Posted on : Monday October 24, 2011

By Sharon Mager and Shelley Allen, BCM/D Correspondents

SIERRA LEONE, West Africa—South Columbia Church member Michelle Cristion has always had a beautiful smile. Some might disagree, especially because Cristion was born with a cleft lip and palate. For a long time she did not understand what this was or why it made her different from her friends. Adults didn’t notice too much, but other children did. Now, however, she wears her smile proudly. It’s rare to ever catch her not smiling.

Michelle Cristion, member of South Columbia Church, entertains a burn victim as she ministers aboard Mercy Ships. Photo courtesy of Mercy Ships.

“If I wasn’t born with a cleft, I don’t believe I’d be anywhere near the woman I am today,” Cristion says. “In high school… I learned to accept how God made me and use it to make a difference.”

Lately, God has used Cristion in ways she never imagined to help transform the lives of people just like her. Mercy Ships is a global charity organization that operates hospital ships in developing nations. It was founded in 1978, and “brings hope and healing to the forgotten poor by mobilizing people and resources worldwide, and serving all people without regard for race, gender, or religion.” ( They strive to follow the example of Jesus in loving and serving the needy.

Cristion became connected with Mercy Ships through her parents, John and Connie Cristion, both members of South Columbia Church, who have also been involved in mission trips aboard the ship. Connie, is a nurse who has worked with Operation Smile in the past, but was always looking for a Christian organization to work with. She began ministering with Mercy Ships in 2005 and serves about once a year. John took his first trip in 2006. Michelle Cristion came along with her mother on the fourth trip. In 2009, Cristion, a recent college graduate with a Bachelor’s of Fine Arts in Acting, spent three months on a Mercy Ship in Benin.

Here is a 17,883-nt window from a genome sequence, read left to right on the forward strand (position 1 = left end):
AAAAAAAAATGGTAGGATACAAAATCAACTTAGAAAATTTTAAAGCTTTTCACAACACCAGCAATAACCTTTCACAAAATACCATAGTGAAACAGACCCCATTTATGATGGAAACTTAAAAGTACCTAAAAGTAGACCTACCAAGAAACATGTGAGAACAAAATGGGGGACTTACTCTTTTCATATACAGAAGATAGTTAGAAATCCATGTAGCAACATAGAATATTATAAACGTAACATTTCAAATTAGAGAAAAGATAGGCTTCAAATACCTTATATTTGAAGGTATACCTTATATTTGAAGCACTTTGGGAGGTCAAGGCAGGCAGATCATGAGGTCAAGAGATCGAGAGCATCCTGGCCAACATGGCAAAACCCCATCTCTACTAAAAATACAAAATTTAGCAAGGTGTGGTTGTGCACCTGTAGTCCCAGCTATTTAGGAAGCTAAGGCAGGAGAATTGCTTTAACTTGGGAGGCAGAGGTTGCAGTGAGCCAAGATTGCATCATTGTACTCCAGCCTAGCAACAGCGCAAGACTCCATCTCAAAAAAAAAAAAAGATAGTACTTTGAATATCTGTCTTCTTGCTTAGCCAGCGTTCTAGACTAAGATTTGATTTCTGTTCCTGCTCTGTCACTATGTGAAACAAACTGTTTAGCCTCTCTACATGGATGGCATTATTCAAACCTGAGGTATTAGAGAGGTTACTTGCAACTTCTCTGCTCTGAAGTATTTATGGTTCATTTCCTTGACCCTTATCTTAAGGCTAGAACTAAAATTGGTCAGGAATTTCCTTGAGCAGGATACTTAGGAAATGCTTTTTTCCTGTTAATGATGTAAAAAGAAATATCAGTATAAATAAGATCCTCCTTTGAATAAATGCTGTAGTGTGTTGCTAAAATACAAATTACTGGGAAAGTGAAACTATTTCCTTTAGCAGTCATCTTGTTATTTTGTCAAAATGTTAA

“Being on the ship completely challenged every belief I had and turned my worldview upside down,” she admits. “The trip made me realize the little bubble I live in called America is nowhere as impoverished as much of the rest of the world.”

She recalls visiting the ward for the first time to see a grandmother in bed with a one-month-old baby with a cleft. Cristion told the grandmother that she, too, was born with a cleft, and how she had it repaired. The grandmother was in a state of shock. She went on to tell Cristion that her people believed this only happened to people in Benin, and it was a sign that a witch had cursed the child or his/her mother. Most people hate these babies and believe they are demons, and it is common for a mother to toss the child into the bush, where it is believed the child will take the form of a demonic animal. After learning that Cristion had the same problem, the woman promised she would tell everyone in her village that it was not confined only to Benin.

The ship Cristion serves on has a staff of 400 people and represents at least 41 countries. It boasts a hospital, dining room, Starbucks, store, post office, library, bank, pool, hotel, gym, restaurant, office building, warehouse, and school. Mercy Ships currently serve in West Africa, from the Senegal down to Angola, in Togo, Benin, Liberia, Sierra Leone, and Guinea.

“Our crew brings medical relief to countries where the health system is either corrupt, virtually non-existent, or both,” said Cristion.

Cristion said the goal of Mercy Ships is to “help train up surgical staff who can perform the surgeries in the future so that they can build up their own healthcare system and become independent once again.

“We also work toward independence for the locals through the agricultural program and Mercy Ministries, where we work hand and hand with local humanitarian companies to help them find a sustainable solution to their issues.”

Much of Cristion’s job entails working as a receptionist. She also visits the wards and teaches drama to some of the crew children who attend school on board.

“I’ve seen God move in so many ways,” says Cristion. “He’s allowed the blind to see, people who were once cast out and abandoned to be touched and loved by the crew, then accepted back into their homes. I’ve seen crew who were once focused on only their wellbeing and their lives back home, change everything about the way they view the world and the way they live. Nothing is perfect here by any means- we still see death, pain, sorrow, but the impact God has allowed us to have is absolutely life-changing.”

Those interested in volunteering with or donating to Mercy Ships may visit their website at Michelle Cristion also writes a blog about her experience,